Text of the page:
Towson University drops shuttle service that drove students around area for free

$30,000 amenity is cut over budget concerns

September 10, 2004|By Jason Song | Jason Song,SUN STAFF

Towson University students will have a harder time getting around this year.

The school has severed its ties with the Baltimore Collegetown Network shuttle, a service that carried thousands of Towson students to five other area schools and to Towson Town Center, because the university was unwilling to pay the nearly $30,000 annual fee.

Towson has participated in the program since 1999, but school officials say they are trying to cut expenses because the state's public university system is financially strapped.

"I love the idea of Collegetown buses, but you can't just keep doing everything in tough economic times. You have to figure out where to trim," said Towson President Robert L. Caret.

Many students say the service was valuable, especially for underclassmen who don't have cars and have to take classes at other schools.

"It's a bad thing for everybody except the cab companies," said Jeremy Kovacs, a sophomore from Springfield, N.J.

The shuttle now runs between Goucher College, the College of Notre Dame of Maryland, Loyola College, the Johns Hopkins University, Maryland Institute College of Art and the shopping mall. The service runs from 7 a.m. to 11 p.m. most weekdays and from 10:30 a.m. to midnight weekends. It is free to students and faculty from those schools.

It is operated by the Baltimore Collegetown Network, a nonprofit organization that promotes the city as an inviting area for students and recent graduates.

Towson was the only public institution that participated in the service. The school will continue to pay about $30,000 a year to participate in Collegetown's marketing campaigns, Caret said.

Like all schools in the University System of Maryland, Towson is under pressure to cut costs. System regents are considering whether to sell or rent properties, and regents also have discussed cost-cutting measures like requiring more students to take classes online and raising fees.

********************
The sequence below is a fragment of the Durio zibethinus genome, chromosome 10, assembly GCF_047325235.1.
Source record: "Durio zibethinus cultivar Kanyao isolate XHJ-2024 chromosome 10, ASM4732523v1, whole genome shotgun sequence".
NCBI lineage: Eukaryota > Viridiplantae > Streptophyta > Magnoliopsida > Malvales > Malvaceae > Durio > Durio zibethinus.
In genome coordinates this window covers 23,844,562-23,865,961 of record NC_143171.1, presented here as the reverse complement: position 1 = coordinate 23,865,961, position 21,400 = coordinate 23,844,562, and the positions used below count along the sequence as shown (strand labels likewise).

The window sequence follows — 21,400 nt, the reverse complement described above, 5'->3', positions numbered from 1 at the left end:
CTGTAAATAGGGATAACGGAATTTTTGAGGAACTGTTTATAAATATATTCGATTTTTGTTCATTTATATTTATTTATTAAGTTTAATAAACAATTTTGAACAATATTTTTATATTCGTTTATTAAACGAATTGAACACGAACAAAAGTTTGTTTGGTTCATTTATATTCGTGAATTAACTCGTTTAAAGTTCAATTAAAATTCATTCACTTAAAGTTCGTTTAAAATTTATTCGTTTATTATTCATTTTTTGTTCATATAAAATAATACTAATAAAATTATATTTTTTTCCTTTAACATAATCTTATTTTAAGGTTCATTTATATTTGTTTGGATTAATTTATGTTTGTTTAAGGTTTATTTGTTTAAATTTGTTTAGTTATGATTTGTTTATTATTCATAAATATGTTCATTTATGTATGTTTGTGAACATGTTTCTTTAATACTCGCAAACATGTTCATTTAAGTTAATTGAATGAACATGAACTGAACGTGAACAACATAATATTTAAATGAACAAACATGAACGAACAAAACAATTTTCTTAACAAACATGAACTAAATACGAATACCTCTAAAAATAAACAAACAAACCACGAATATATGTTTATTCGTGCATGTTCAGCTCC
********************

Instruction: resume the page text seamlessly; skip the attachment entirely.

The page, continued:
Towson officials said they were not sure how many students used the shuttle but calculated that it cost the university between $6 and $12 each time one did.

"To me, it almost makes more sense to give them $5 to take a cab," Caret said.

Collegetown officials said about 6,000 Towson students used the service last year and that the per-trip cost was about $5. Collegetown officials also pointed out that students from other institutions who took the shuttle to the Towson campus are affected by the change.

"There are students at Hopkins and Goucher that are taking courses at Towson and they're pretty upset," said Kristen Campbell, Collegetown's director. "If you're a college student, there really aren't a lot of good transportation options."

Most students take the shuttle for social reasons, according to a Collegetown survey conducted last spring, and many at Towson said it would be difficult to visit friends or places in Baltimore.

Freshman Krystle Trammell of Temple Hills in Prince George's County said she has about 10 friends attending area schools and had been looking forward to taking the shuttle to visit them. Trammell doesn't have a car.

"I'm disappointed because it's not like you can walk to Johns Hopkins very easily," she said.

Al Weiss, a junior from Pikesville, said he took the shuttle once a week to go to bars in Baltimore and said he appreciated that the service was free.

"We're broke college students," he said. "We'd rather spend our money on beer and pizza and not a cab."

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